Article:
I’m starting to feel bad for Olivia Colman.
Clearly, that’s not how I feel for the women who are victims of a global paedophile ring operating for the pleasure of one of the world’s richest men, with the alleged involvement of some of the most powerful.
No, for those women I feel devastated. And furious.
But I’ve started to feel bad for actress Olivia Colman and her Oscar-winning brilliance since her turn as Queen Elizabeth II in Netflix’s biggest show, The Crown, coincided with a royal crisis of unimaginable proportions.
Watch the trailer for the third season of The Crown below. Post continues after video.
When Colman signed up to play her, the Queen was a sure thing. One of the most respected and loved women in the world, an unwavering leader who didn’t pursue power but was born to it. Yes, the head of the now-irrelevant Commonwealth, but more often seen as a mother, a grannie, a great-grandma. A woman of spectacular resilience, steel, dignity and work-ethic. Ninety-three and still showing up for her public, dressed in her “spot-me-in-a-crowd” fluro, big hat in place, handbag over one arm, keeping calm, carrying on.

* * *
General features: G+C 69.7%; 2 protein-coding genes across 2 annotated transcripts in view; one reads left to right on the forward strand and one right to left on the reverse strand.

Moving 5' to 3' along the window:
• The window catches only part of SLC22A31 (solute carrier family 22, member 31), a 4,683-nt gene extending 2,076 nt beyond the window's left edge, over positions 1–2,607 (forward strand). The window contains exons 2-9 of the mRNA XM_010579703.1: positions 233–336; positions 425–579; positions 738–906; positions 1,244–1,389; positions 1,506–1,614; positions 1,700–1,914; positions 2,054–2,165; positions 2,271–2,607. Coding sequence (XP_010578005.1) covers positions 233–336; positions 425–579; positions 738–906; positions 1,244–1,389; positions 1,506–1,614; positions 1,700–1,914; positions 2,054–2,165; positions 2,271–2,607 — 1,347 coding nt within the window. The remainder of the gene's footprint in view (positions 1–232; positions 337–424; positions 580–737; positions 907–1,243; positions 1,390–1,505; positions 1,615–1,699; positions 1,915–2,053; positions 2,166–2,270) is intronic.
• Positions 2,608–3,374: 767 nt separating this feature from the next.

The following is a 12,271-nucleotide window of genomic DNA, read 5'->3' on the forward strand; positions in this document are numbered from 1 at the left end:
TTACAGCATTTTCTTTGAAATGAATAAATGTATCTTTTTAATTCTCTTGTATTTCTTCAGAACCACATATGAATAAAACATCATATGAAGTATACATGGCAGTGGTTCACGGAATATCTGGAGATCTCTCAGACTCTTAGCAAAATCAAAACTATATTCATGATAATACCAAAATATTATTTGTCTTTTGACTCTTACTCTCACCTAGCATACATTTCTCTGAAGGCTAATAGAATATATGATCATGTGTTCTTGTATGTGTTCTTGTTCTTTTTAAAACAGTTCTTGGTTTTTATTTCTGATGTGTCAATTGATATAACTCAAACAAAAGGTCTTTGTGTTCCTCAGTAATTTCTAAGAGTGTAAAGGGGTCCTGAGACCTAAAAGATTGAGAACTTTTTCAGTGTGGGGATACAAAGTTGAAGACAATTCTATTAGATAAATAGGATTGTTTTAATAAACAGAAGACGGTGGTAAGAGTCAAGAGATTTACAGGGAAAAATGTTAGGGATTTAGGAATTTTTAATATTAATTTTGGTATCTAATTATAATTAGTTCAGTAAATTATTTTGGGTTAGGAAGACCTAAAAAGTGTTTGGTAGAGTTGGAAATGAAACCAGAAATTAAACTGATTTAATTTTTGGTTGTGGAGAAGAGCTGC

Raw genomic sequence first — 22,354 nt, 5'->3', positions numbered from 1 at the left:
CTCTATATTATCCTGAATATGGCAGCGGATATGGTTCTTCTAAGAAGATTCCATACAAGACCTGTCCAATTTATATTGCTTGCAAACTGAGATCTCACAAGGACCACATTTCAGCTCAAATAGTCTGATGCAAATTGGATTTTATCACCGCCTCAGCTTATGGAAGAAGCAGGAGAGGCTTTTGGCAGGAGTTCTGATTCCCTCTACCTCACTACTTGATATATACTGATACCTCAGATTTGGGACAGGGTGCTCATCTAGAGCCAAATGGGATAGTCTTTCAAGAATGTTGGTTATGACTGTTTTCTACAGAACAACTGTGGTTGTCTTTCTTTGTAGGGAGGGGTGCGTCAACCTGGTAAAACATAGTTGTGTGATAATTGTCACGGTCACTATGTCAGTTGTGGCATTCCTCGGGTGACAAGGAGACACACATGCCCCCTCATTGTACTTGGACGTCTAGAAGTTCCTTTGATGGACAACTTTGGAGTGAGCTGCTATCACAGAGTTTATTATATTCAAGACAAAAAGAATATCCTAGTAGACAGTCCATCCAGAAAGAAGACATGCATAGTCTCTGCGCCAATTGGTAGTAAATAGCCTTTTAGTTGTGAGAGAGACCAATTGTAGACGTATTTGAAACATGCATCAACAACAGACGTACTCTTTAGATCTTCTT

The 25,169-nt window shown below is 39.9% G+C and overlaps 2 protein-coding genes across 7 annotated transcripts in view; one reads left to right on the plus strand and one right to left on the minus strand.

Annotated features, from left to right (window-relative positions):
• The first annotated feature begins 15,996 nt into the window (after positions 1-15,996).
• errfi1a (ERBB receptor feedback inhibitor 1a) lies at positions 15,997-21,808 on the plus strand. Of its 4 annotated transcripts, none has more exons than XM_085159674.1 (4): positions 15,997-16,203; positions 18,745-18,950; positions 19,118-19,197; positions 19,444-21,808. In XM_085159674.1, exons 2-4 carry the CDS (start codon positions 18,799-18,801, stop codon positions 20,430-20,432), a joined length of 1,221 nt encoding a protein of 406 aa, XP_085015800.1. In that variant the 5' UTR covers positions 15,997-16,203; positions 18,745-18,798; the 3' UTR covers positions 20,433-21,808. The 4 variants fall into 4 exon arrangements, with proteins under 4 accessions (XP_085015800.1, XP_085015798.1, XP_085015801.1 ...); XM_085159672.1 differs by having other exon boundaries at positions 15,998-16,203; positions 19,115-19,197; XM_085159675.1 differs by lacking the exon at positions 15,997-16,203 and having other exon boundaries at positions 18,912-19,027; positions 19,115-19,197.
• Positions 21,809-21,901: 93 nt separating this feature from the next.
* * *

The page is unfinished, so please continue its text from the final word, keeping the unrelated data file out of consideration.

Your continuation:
Who wouldn’t want to play her? It’s a career-defining role that played pretty well for Dame Helen Mirren, for starters.
But as 2019 drags its sorry self to a close, the cloud over the Queen’s family – and therefore her judgement as its head – has rarely been heavier.
There was that time the Prime Minister of Britain, Boris Johnson, made the Queen look either partisan or redundant – take your pick – by getting her to rubber-stamp his possibly-illegal plan to suspend British Parliament so he could continue to push for a hardline Brexit.
There was that time her favourite grandson, Prince Harry and his wife, Meghan Markle, stood in front of TV cameras and said that basically, Harry hates his job, and being part of the family he was born into is terrible for his precarious mental health. His wife said that she and he were not living, not thriving, but merely surviving as part of the Queen’s royal family.
And then there was that time when her second son, Prince Andrew, was forced to resign after he sat down in front of another camera (bloody cameras) in her own home, and made such a spectacular, disastrous fist of denying sex-crime accusations that the nation, and the world, was more convinced of his complicity than it was before.
Mia Freedman, Holly Wainwright and Jessie Stephens unpack Prince Andrew’s controversial BBC interview on Mamamia Out Loud. Post continues after podcast.